20. Pawluszek, K.; Borkowski, A. Impact of DEM-derived factors and analytical hierarchy process on landslide susceptibility mapping in the region of Rożnów Lake, Poland. Nat. Hazards 2017, 86, 919–952. [Google Scholar] [CrossRef]
  21. Mahalingam, R.; Olsen, M.J.; O’Banion, M.S. Evaluation of landslide susceptibility mapping techniques using lidar-derived conditioning factors (Oregon case study). Geomat. Nat. Hazards Risk 2016, 7, 1884–1907. [Google Scholar] [CrossRef]
  22. Chen, Q.; Liu, X.; Liu, C.; Ji, R. Impact Analysis of Different Spatial Resolution DEM on Object-Oriented Landslide Extraction from High Resolution Remote Sensing Images. In Proceedings of the 2013 Ninth International Conference on Natural Computation (ICNC), Shenyang, China, 23–25 July 2013; IEEE. pp. 940–945. [Google Scholar] [CrossRef]
  23. Kasai, M.; Ikeda, M.; Asahina, T.; Fujisawa, K. LiDAR-derived DEM evaluation of deep-seated landslides in a steep and rocky region of Japan. Geomorphology 2009, 113, 57–69. [Google Scholar] [CrossRef]
  24. Ku, C.Y. Assessing Rockfall Hazards Using a Three-Dimensional Numerical Model Based on High Resolution DEM. In Proceedings of the Twenty-second International Offshore and Polar Engineering Conference, Rhodes, Greece, 17–22 June 2012; International Society of Offshore and Polar Engineers: Cupertino, CA, USA. [Google Scholar]
  25. Calvello, M.; Cascini, L.; Mastroianni, S. Landslide zoning over large areas from a sample inventory by means of scale-dependent terrain units. Geomorphology 2013, 182, 33–48. [Google Scholar] [CrossRef]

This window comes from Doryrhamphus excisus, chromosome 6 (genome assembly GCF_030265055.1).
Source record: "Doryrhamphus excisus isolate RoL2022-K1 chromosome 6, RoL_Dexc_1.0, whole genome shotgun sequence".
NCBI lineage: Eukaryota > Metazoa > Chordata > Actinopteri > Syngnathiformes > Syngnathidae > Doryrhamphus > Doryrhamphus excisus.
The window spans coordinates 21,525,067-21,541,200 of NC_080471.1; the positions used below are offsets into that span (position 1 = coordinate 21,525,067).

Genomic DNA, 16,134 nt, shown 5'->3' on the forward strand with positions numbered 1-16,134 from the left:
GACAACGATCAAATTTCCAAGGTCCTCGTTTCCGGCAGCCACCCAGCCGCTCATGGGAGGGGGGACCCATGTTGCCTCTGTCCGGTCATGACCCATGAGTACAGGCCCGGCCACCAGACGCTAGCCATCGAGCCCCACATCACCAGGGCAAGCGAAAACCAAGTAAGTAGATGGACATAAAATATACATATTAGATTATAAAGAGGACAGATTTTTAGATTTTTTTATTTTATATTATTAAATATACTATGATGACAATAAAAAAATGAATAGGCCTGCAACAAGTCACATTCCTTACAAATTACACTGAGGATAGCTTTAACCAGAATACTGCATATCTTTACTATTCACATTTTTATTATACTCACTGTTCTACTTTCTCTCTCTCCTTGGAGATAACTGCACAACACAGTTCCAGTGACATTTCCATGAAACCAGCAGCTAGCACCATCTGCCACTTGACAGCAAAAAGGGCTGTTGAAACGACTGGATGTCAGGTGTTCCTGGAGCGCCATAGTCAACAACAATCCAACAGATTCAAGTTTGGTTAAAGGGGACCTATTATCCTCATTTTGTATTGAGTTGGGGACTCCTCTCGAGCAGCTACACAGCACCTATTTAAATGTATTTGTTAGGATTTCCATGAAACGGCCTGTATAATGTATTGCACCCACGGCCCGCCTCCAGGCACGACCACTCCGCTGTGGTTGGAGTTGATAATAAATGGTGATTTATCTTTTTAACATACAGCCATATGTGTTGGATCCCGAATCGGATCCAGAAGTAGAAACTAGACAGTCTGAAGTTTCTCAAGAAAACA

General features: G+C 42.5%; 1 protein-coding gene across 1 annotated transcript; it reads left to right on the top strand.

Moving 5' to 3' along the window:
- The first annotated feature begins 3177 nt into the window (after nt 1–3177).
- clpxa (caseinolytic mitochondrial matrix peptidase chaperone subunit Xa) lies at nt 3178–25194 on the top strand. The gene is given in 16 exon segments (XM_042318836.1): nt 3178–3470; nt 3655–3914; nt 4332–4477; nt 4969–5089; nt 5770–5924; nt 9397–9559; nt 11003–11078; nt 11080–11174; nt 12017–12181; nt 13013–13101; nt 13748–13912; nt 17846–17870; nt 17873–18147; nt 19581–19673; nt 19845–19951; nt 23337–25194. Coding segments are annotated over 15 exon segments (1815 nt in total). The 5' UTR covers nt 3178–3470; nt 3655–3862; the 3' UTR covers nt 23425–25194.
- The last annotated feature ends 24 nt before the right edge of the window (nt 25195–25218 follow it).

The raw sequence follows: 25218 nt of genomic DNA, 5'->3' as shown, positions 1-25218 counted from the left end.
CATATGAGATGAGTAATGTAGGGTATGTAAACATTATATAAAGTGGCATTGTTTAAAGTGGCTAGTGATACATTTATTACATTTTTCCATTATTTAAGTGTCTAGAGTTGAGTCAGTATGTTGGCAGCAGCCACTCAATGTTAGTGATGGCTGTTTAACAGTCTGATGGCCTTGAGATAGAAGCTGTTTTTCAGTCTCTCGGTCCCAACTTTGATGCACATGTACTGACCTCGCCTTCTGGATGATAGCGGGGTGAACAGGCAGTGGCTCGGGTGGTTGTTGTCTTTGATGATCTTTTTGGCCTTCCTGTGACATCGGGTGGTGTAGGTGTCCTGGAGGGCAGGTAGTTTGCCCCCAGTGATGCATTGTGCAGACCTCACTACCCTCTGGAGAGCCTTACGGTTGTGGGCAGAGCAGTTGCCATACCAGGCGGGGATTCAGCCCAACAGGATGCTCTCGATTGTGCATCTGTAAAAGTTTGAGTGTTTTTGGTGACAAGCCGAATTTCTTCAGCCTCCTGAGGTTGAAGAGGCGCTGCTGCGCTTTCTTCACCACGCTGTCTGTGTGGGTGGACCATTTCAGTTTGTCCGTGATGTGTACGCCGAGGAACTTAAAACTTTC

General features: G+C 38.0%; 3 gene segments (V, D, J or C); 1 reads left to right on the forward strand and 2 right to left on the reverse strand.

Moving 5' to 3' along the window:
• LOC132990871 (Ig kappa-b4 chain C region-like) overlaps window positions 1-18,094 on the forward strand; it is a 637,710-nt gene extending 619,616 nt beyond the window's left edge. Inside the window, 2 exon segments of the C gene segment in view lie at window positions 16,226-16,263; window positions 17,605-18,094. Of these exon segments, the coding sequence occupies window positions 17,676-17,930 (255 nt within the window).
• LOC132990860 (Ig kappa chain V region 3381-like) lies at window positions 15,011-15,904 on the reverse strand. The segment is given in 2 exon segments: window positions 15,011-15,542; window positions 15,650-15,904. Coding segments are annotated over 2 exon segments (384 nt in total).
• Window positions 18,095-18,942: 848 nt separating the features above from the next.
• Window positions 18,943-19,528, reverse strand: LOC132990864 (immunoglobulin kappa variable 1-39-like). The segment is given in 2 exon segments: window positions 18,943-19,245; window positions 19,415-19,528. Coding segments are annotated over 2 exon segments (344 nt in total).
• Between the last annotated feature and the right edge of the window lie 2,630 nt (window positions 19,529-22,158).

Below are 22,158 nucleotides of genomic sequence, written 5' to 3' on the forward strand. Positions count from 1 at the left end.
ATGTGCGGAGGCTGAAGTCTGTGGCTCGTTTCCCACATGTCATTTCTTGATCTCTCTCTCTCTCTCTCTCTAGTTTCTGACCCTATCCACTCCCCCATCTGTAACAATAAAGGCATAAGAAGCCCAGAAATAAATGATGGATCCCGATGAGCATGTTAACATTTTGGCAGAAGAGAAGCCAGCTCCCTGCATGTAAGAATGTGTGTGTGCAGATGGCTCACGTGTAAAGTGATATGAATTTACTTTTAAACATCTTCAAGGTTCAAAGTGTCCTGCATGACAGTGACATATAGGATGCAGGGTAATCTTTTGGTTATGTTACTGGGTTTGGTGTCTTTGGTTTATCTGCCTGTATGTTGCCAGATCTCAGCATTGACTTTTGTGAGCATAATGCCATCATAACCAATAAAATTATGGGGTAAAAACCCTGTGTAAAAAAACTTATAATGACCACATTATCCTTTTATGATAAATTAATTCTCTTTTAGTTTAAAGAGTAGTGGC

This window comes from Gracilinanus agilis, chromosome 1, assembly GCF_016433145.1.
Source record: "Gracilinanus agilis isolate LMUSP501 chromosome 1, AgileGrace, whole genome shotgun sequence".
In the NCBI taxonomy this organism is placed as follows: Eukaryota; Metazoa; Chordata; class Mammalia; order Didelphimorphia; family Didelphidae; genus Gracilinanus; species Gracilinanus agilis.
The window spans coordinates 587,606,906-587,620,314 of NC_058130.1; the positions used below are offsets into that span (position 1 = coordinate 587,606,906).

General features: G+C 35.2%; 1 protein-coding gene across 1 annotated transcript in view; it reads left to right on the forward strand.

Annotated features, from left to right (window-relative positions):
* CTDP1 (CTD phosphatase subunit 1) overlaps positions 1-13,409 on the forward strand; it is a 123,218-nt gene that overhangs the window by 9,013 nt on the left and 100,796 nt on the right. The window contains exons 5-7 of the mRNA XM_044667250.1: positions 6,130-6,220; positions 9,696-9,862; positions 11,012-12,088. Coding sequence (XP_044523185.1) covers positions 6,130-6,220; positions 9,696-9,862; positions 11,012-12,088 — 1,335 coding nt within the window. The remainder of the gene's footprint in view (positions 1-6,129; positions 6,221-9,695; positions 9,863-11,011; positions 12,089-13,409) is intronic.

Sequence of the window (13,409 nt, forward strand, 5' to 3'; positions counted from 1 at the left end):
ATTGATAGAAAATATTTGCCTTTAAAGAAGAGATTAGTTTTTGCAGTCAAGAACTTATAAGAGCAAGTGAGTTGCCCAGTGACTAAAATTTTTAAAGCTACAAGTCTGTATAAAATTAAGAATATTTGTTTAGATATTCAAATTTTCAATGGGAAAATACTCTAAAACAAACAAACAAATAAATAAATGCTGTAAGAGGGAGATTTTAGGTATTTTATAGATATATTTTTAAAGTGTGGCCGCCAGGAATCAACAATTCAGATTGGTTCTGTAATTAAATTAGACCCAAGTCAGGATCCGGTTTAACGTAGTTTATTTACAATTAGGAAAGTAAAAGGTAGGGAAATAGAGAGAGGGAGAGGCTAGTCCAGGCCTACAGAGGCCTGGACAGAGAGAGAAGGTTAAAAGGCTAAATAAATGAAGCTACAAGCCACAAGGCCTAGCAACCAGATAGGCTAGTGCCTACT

26. Corominas, J.; van Westen, C.; Frattini, P.; Cascini, L.; Malet, J.-P.; Fotopoulou, S.; Catani, F.; Van Den Eeckhaut, M.; Mavrouli, O.; Smith, J.T. Recommendations for the quantitative analysis of landslide risk. Bull. Eng. Geol. Environ. 2013. [Google Scholar] [CrossRef]
  27. Mandal, S.; Maiti, R. Semi-Quantitative Approaches for Landslide Assessment and Prediction; Springer: Singapore, 2015; pp. 57–93. [Google Scholar] [CrossRef]
  28. Martha, T.R.; Kerle, N.; Jetten, V.; van Westen, C.J.; Kumar, K.V. Characterising spectral, spatial and morphometric properties of landslides for semi-automatic detection using object-oriented methods. Geomorphology 2010, 116, 24–36. [Google Scholar] [CrossRef]
  29. Costanzo, D.; Rotigliano, E.; Irigaray, C.; Jiménez-Perálvarez, J.D.; Chacón, J. Factors selection in landslide susceptibility modelling on large scale following the gis matrix method: Application to the river Beiro basin (Spain). Nat. Hazards Earth Syst. Sci. 2012, 12, 327–340. [Google Scholar] [CrossRef]
  30. Oh, H.J.; Kadavi, P.R.; Lee, C.W.; Lee, S. Evaluation of landslide susceptibility mapping by evidential belief function, logistic regression and support vector machine models. Geomat. Nat. Hazards Risk 2018, 9, 1053–1070. [Google Scholar] [CrossRef]
  31. Ercanoglu, M.; Gokceoglu, C. Use of fuzzy relations to produce landslide susceptibility map of a landslide prone area (West Black Sea Region, Turkey). Eng. Geol. 2004, 75, 229–250. [Google Scholar] [CrossRef]
  32. Gorsevski, P.V.; Jankowski, P. Discerning landslide susceptibility using rough sets. Comput. Environ. Urban Syst. 2008, 32, 53–65. [Google Scholar] [CrossRef]
  33. Yesilnacar, E.; Topal, T. Landslide susceptibility mapping: A comparison of logistic regression and neural networks methods in a medium scale study, Hendek region (Turkey). Eng. Geol. 2005, 79, 251–266. [Google Scholar] [CrossRef]
  34. Dagdelenler, G.; Nefeslioglu, H.A.; Gokceoglu, C. Modification of seed cell sampling strategy for landslide susceptibility mapping: An application from the Eastern part of the Gallipoli Peninsula (Canakkale, Turkey). Bull. Eng. Geol. Environ. 2015, 75, 575–590. [Google Scholar] [CrossRef]
  35. Liu, J.; Duan, Z. Quantitative Assessment of Landslide Susceptibility Comparing Statistical Index, Index of Entropy, and Weights of Evidence in the Shangnan Area, China. Entropy 2018, 20, 868. [Google Scholar] [CrossRef]
  36. Chen, W.; Panahi, M.; Tsangaratos, P.; Shahabi, H.; Ilia, I.; Panahi, S.; Li, S.; Jaafari, A.; Ahmad, B.B. Applying population-based evolutionary algorithms and a neuro-fuzzy system for modeling landslide susceptibility. CATENA 2019, 172, 212–231. [Google Scholar] [CrossRef]